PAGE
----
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In the past few years, global online travel giants Expedia Inc. and the Priceline Group have been digger deeper into the hotel industry with a slew of new services mostly for small and independent properties.
In 2015, Priceline created a new unit called BookingSuite with paid services to help hoteliers manage their businesses. Soon after Expedia began offering services, including promises of more insights into how to set rates and maximize online distribution.
Now, we have another sign of just how interested online travel businesses are in pursuing this strategy of deepening their ties with hotel partners. Expedia-backed hotel-search company Trivago said it has formally reorganized its operations to create a subsidiary that focuses on the marketing, sales, and maintenance of its business software services and technologies that are used by hotels to improve booking.
It’s the first online travel player to commit to this type of initiative by formally creating a subsidiary. The company won’t see any change to its financial reporting, though.
Trivago Hotel Relations is a fully consolidated subsidiary, but its earnings and revenue won’t be broken out, the company said.
While Trivago provides the technology, Trivago Hotel Relations will provide the salespeople to entice hoteliers to use its supplementary tools, the company said.
Broader Business-to-business trend
The big picture trend here is that the global players, including Trivago’s parent Expedia and its arch-rival Priceline Group, are increasingly experimenting with enterprise software services for hotels. While these new business lines often generate incremental revenue, the key strategic goal is to increase the interaction each brand has with hoteliers in the hope that increased engagement leads to further business overall.
These services may be more effective in hotel markets outside of chain-dominated North America. In Europe, for instance, a majority of hotels are independently owned.
But lately, the large online players have dedicated more of their engineering and user- experience resources at building business-to-business tools that are useful to hotel partners.
Trivago’s move also plays off another larger trend, which is that hotels are increasingly looking to metasearch as a way to drive so-called direct bookings and reduce their dependency on online travel agencies, as Skift Research has reported. Hotels don’t like how online travel agencies tend to charge high commissions and control customers’ booking experiences.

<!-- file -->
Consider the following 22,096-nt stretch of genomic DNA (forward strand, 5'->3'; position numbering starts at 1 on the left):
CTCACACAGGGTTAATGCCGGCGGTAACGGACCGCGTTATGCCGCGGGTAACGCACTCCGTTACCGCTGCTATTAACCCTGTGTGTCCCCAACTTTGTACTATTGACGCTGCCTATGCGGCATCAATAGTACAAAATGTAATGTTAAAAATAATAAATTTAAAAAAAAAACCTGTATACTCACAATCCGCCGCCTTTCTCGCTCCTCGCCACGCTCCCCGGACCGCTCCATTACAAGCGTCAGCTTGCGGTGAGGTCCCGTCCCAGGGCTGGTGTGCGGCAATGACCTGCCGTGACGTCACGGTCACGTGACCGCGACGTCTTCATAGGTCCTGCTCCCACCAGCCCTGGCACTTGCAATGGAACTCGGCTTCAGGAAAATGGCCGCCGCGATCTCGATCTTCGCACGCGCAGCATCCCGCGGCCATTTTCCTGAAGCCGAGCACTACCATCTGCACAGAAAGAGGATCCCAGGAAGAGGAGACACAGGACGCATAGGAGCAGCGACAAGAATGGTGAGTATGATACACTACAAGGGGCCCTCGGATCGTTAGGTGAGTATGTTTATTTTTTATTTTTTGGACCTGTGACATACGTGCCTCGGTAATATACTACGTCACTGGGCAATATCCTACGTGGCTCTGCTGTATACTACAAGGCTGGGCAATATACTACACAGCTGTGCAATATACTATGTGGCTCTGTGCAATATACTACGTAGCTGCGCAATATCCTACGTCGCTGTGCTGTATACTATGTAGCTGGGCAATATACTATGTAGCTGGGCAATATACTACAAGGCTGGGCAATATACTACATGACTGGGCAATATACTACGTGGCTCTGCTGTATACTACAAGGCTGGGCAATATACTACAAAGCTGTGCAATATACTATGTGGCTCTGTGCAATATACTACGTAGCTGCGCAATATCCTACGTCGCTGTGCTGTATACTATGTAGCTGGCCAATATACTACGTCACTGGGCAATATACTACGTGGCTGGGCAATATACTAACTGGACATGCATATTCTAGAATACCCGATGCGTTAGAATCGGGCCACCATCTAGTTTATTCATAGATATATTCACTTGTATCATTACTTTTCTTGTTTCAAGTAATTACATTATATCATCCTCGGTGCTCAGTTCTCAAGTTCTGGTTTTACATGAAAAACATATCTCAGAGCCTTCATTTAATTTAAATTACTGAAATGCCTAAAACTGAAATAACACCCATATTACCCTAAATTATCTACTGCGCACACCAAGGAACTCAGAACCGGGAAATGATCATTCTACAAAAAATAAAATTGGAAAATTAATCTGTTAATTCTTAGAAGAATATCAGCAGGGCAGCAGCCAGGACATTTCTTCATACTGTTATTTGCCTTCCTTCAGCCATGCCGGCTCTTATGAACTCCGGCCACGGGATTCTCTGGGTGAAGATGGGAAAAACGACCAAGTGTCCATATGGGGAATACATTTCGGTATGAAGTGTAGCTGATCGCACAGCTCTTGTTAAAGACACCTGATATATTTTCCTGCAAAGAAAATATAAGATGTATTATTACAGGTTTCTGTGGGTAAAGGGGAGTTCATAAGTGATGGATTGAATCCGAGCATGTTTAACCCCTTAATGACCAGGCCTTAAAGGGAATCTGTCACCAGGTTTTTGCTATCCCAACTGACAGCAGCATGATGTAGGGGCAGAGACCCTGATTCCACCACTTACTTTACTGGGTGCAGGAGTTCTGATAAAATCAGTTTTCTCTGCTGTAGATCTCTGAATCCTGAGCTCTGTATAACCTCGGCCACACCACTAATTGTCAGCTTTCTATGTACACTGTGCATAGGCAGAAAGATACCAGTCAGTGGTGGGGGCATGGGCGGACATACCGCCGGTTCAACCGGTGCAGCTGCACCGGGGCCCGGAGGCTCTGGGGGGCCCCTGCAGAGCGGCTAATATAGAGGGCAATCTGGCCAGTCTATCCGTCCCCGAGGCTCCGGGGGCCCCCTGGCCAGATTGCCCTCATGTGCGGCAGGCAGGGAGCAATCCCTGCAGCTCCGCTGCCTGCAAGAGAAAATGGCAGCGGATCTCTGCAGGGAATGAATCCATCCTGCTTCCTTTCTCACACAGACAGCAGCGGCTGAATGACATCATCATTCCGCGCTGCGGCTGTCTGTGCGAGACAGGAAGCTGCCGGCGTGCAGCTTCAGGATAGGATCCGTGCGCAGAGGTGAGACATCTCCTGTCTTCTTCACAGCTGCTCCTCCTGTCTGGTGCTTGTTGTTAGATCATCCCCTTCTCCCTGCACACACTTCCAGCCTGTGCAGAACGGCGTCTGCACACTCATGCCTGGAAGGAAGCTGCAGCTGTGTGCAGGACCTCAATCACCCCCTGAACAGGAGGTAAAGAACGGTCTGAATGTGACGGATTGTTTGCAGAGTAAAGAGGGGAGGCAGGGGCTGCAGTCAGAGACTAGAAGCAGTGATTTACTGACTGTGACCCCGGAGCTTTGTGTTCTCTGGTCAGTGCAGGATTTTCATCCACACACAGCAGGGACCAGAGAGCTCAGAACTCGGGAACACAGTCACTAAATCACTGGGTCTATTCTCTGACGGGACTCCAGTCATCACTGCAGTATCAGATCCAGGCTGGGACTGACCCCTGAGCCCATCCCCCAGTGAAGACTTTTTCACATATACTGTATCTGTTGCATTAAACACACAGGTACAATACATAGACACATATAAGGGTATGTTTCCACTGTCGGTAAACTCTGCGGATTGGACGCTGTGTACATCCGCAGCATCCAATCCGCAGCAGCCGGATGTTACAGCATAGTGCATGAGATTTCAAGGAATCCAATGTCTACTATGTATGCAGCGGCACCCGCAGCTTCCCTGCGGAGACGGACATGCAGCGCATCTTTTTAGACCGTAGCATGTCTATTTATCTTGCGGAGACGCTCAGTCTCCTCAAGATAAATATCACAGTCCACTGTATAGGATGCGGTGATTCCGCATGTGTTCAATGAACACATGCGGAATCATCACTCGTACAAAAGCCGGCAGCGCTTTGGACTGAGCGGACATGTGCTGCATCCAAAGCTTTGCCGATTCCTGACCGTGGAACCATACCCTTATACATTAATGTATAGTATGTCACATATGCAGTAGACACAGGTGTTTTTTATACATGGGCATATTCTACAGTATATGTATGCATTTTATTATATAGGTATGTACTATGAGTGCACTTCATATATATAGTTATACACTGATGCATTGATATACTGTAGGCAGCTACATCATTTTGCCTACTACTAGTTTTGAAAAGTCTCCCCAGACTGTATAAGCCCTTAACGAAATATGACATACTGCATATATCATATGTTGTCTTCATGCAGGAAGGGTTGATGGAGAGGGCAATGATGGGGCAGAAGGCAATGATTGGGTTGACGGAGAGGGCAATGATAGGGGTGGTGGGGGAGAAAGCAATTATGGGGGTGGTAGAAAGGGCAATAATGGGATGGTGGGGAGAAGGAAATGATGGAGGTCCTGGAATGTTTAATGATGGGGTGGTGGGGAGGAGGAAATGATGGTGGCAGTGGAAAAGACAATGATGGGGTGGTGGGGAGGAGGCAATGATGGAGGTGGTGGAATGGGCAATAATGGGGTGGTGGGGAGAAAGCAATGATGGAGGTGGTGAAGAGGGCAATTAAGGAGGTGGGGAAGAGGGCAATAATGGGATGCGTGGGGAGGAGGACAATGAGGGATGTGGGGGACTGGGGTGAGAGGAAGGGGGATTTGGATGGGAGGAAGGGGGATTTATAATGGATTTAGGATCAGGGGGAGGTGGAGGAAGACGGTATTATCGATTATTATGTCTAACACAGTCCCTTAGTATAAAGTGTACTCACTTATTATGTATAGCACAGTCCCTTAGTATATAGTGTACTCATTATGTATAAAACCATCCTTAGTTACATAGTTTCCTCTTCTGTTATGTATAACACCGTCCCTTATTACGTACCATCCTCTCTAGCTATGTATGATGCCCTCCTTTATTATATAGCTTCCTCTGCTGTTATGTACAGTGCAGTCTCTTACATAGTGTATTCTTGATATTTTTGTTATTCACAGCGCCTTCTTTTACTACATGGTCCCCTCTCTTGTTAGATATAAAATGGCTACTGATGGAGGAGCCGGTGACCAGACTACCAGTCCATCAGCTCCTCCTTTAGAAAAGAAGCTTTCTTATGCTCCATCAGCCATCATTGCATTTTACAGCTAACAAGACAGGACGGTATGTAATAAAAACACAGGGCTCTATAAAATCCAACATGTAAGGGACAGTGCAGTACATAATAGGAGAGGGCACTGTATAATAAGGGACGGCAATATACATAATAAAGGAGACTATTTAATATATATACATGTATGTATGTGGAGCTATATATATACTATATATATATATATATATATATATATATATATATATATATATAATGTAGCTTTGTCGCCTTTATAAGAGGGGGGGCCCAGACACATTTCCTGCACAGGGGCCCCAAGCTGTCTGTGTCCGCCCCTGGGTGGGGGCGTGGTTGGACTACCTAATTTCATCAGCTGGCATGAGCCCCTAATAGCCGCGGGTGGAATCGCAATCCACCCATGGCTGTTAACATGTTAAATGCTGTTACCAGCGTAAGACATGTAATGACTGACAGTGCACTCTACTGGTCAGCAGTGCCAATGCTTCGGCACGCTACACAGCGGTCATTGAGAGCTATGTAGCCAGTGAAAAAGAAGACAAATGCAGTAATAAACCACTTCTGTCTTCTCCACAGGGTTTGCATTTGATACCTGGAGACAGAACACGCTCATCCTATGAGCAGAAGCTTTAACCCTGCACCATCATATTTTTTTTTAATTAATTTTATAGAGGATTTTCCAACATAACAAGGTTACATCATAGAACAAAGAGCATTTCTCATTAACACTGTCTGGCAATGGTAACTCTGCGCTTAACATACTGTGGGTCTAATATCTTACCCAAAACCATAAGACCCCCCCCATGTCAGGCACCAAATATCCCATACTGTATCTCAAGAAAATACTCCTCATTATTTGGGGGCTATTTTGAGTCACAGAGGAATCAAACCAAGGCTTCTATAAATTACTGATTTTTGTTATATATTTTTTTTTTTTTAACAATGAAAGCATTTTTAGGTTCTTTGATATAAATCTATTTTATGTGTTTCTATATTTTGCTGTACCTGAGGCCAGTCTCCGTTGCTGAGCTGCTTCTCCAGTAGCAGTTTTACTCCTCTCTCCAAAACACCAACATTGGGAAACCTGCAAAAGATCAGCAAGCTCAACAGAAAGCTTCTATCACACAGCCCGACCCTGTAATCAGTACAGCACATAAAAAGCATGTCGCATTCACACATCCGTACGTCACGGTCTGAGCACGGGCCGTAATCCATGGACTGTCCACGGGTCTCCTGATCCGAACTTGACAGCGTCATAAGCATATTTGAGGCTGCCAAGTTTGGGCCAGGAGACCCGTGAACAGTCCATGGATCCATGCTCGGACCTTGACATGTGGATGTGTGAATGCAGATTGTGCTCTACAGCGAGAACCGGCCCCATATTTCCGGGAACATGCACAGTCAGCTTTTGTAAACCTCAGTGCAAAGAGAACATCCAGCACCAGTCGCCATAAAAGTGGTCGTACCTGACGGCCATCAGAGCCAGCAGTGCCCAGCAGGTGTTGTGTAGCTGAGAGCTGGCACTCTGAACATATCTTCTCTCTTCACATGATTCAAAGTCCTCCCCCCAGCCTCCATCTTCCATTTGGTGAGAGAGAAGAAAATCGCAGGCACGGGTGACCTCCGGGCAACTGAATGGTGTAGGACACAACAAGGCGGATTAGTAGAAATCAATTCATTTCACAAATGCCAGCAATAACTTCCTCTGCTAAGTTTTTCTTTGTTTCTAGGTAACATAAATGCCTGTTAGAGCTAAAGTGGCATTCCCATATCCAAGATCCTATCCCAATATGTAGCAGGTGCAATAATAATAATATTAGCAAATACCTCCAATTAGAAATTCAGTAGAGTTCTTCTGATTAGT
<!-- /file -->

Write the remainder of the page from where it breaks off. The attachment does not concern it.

Tools Come at a Cost
While the hotel-search company’s basic extranet — a metasearch marketing platform called Trivago Hotel Manager — is free, its other three services are paid, namely: an advertising tool called Rate Connect, a property management system that also offers a booking engine for a hotel’s own website, and analytical tools to help with rate setting.
There are different paying modules according to each property. For example, Trivago Pro has a yearly cost, while Rate Connect works on a cost per click model. Base7 is a subscription service whose cost varies by the number of rooms at the property.
Trivago’s new subsidiary will focus on sales while engineers will “sit” in tech-focused Trivago’s core business unit. The dedicated sales subsidiary intends to create its own identity, workplace culture, and employer branding to recruit salespeople.
Stipe Dikic and Benedikt Schreinemacher, who have been in charge of Trivago’s hotel relations team for around two years, will run the new division. Johannes Thomas, managing director and chief revenue officer at Trivago, will oversee the new business unit.
Trivago’s effort to build up a rapport with hoteliers brings it in direct competition with Priceline Group’s BookingSuite, which has continued to develop, and Expedia’s extranet-based Partner Central tools, which has been in expansion mode.
All of these businesses must sell into a tough market: Many hotels are suspicious of the online travel players and persuading them to share even more data and to spend even more money on their relationship with these companies will not be always be a straightforward sale.
Trivago could use the additional subscription-style revenue and hotelier commitment to its platform to meet the ambitious expectations of its major shareholder Expedia, other shareholders, as well as investment analysts.
Last month, a revenue shortfall tied to the way Trivago works with advertisers kicked in faster than expected, and the hotel-search company had to revise downward its forecast for revenue and profit for the second half of the year.
That said, Trivago still expects its revenue growth will be 40 percent higher in 2017 than last year.